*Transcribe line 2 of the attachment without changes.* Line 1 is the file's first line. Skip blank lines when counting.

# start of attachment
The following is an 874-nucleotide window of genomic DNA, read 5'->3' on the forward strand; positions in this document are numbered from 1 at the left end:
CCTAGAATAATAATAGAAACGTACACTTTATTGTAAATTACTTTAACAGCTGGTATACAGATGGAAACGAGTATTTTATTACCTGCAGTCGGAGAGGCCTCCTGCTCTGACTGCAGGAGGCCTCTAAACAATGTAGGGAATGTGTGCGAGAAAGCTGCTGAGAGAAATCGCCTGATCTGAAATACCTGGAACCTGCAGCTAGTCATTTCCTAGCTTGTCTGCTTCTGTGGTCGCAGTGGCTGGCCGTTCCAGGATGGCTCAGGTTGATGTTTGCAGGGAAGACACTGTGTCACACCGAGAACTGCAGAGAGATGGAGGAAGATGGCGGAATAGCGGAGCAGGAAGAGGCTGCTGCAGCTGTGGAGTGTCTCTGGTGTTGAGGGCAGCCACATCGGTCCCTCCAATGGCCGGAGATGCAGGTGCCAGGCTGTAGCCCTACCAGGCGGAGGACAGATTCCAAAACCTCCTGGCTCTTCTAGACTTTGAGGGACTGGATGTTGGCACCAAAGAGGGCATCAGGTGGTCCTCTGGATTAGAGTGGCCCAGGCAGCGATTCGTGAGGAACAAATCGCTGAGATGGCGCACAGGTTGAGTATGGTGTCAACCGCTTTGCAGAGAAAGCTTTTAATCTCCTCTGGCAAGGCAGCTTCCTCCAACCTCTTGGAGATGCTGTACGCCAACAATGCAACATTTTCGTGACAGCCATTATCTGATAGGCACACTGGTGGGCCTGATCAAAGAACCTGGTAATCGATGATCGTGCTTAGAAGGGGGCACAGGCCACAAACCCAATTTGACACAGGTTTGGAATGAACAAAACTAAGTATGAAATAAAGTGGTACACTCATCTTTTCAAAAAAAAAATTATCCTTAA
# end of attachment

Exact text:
CCTAGAATAATAATAGAAACGTACACTTTATTGTAAATTACTTTAACAGCTGGTATACAGATGGAAACGAGTATTTTATTACCTGCAGTCGGAGAGGCCTCCTGCTCTGACTGCAGGAGGCCTCTAAACAATGTAGGGAATGTGTGCGAGAAAGCTGCTGAGAGAAATCGCCTGATCTGAAATACCTGGAACCTGCAGCTAGTCATTTCCTAGCTTGTCTGCTTCTGTGGTCGCAGTGGCTGGCCGTTCCAGGATGGCTCAGGTTGATGTTTGCAGGGAAGACACTGTGTCACACCGAGAACTGCAGAGAGATGGAGGAAGATGGCGGAATAGCGGAGCAGGAAGAGGCTGCTGCAGCTGTGGAGTGTCTCTGGTGTTGAGGGCAGCCACATCGGTCCCTCCAATGGCCGGAGATGCAGGTGCCAGGCTGTAGCCCTACCAGGCGGAGGACAGATTCCAAAACCTCCTGGCTCTTCTAGACTTTGAGGGACTGGATGTTGGCACCAAAGAGGGCATCAGGTGGTCCTCTGGATTAGAGTGGCCCAGGCAGCGATTCGTGAGGAACAAATCGCTGAGATGGCGCACAGGTTGAGTATGGTGTCAACCGCTTTGCAGAGAAAGCTTTTAATCTCCTCTGGCAAGGCAGCTTCCTCCAACCTCTTGGAGATGCTGTACGCCAACAATGCAACATTTTCGTGACAGCCATTATCTGATAGGCACACTGGTGGGCCTGATCAAAGAACCTGGTAATCGATGATCGTGCTTAGAAGGGGGCACAGGCCACAAACCCAATTTGACACAGGTTTGGAATGAACAAAACTAAGTATGAAATAAAGTGGTACACTCATCTTTTCAAAAAAAAAATTATCCTTAA